His father, who hails from Brazil and loved the lonely seas, was the source of his first outdoor education. He drove a “busload” of local kids every week to a salt marsh from the time James was 6.

    The year he turned 9 was the year his mother left the family suddenly. Around the same time he was introduced to fishing and found solace in the activity.

    Then a pivotal moment came at the age of 14, when a park ranger caught Prosek fishing illegally in a drinking water reservoir.

    “Joe [Haines], the guy who caught me, became my mentor,” Prosek said. Prosek has written about this relationship in his book “Joe and Me.” (Harper Collins 1997)

    “He introduced me to ice fishing, foraging, hunting pheasants. He is very experienced in his local environment. Since then I’ve been attracted to people with strong local knowledge. … There’s a magic to these people.”

    The Nature of Seeing

    Maybe what gives people like Joe Haines this magic are the seasons upon seasons they spend in wild places, until ultimately they embody the rhythms and character of the terrain. How different this conception of nature is from the rank and file of predator and prey listed in long columns or remembered from public television footage.

    But books that turn nature into understandable chunks are a fine place for a young naturalist to start.

    As a child, Prosek spent long hours with the drawings and field guides of his hero John James Audubon.

    “As a kid I found great satisfaction in learning the names of birds,” said Prosek, who has always had a “love of order.”

    Then, as he got up close and personal with trout during his fishing trips, he began noticing the great variety in their physical characteristics.

    His first book, “Trout: An Illustrated History” (Knopf 1996) features full color watercolors of more than 70 North American trout of the thousands he has caught or seen.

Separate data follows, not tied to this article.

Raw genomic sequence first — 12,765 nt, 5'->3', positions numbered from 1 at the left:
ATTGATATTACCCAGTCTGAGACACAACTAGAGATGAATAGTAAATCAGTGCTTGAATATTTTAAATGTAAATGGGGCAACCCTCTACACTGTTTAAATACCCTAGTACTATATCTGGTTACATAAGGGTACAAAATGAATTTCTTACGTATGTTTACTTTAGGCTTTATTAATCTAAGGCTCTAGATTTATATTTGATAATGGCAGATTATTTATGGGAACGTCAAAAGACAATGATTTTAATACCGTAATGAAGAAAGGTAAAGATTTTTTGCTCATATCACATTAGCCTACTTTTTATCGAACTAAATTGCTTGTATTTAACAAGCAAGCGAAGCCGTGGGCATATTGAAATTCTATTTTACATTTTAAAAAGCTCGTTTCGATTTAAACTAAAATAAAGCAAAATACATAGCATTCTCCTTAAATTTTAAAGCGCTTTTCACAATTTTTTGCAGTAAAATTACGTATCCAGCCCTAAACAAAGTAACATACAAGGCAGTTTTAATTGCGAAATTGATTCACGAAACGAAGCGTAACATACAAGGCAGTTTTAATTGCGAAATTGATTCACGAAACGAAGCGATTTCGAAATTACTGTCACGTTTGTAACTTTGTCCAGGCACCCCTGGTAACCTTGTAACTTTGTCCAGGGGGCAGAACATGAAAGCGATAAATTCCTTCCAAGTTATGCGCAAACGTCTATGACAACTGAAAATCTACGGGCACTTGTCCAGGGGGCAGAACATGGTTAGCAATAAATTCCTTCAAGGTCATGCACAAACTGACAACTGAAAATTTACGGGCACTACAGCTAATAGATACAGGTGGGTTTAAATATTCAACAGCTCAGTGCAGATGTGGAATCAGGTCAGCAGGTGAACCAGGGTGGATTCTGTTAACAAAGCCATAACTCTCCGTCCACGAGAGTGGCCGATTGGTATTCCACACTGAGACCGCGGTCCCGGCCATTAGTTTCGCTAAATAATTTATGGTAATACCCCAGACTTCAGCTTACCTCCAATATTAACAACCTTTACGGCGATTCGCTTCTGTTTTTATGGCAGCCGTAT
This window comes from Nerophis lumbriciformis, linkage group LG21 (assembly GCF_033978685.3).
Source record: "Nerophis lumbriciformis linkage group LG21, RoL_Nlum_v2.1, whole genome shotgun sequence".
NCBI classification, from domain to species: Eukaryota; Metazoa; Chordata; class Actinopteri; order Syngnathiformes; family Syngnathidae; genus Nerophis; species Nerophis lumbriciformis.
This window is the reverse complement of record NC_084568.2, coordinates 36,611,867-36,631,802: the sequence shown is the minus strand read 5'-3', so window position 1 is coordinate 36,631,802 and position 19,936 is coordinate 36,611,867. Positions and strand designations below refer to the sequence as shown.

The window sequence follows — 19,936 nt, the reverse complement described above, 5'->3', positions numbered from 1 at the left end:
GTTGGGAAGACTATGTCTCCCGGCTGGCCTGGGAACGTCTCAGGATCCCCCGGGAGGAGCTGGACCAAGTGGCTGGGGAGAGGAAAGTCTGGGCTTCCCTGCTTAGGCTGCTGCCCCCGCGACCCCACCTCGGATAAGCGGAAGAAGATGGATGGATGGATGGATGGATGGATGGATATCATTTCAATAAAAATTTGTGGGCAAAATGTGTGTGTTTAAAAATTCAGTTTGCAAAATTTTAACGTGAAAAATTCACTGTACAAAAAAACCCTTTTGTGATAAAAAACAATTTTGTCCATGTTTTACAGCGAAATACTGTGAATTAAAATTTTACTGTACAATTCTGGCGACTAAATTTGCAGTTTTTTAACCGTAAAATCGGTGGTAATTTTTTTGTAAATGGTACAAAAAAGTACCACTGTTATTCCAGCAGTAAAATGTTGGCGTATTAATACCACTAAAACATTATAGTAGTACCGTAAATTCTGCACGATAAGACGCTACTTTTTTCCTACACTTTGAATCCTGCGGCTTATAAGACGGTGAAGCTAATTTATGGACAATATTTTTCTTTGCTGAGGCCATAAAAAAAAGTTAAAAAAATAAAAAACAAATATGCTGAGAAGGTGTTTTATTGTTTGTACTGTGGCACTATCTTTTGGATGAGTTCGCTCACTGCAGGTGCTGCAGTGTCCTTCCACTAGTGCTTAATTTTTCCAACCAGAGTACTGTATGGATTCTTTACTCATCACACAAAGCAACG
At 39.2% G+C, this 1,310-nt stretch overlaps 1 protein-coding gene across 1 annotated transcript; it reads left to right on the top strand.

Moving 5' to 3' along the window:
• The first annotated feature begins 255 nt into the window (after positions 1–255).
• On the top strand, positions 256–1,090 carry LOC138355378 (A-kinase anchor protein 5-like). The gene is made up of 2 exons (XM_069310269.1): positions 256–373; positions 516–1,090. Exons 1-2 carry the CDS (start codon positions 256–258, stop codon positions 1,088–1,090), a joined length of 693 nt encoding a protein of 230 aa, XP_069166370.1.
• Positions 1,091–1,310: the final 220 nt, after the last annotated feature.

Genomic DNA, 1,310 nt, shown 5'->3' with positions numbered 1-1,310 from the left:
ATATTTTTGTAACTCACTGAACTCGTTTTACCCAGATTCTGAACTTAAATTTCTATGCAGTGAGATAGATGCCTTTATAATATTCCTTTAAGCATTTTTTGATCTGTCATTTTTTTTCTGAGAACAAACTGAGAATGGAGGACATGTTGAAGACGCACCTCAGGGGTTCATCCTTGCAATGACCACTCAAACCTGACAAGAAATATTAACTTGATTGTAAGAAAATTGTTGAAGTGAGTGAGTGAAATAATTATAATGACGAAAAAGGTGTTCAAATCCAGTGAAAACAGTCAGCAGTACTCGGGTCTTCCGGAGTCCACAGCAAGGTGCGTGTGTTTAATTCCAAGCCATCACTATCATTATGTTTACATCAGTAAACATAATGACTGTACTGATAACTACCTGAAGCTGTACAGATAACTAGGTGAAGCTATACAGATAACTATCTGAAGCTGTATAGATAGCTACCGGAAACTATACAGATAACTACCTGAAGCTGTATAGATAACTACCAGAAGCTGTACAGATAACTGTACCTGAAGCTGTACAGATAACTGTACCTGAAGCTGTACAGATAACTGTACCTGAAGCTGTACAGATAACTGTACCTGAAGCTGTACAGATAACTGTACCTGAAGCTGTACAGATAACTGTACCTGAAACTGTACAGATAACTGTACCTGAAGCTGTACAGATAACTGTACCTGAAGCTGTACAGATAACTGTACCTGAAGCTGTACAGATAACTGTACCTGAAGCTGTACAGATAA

These fish, like speckled, shimmering jewels, look wildly different from each other. But a third of them, he said, represent strains within what scientists consider one species.

    “Through trout work I found how unreliable naming systems are,” he said. “You can’t really define a species. Humans need to name things in order to communicate. But you can’t take a fluid thing and chop it up into pieces.”

    He is currently working on a book and a National Geographic article about how we name and order the natural world.

    If there’s one thing he hopes his audience takes away, it’s to experience nature for oneself.

    “[Don’t] accept the conventional rules that are force fed to you. When you visit a museum, nature is presented to you in certain way. That’s not anything real—that’s the decision of a few people, the interpretation of a few people. … The world is there not for naming. Look for yourself and un-name and rename the world for yourself. … Don’t be intimidated by the world as sanctioned by so-called experts. There’s so much ego in all these disciplines. The truest experience is seeing things for yourself.”

    James Prosek’s website is www.troutsite.com. He has upcoming shows this fall at the Addison Gallery of American Art and the Philadelphia Museum. 


    • Ben_Chasteen

      Thank you it has been fixed.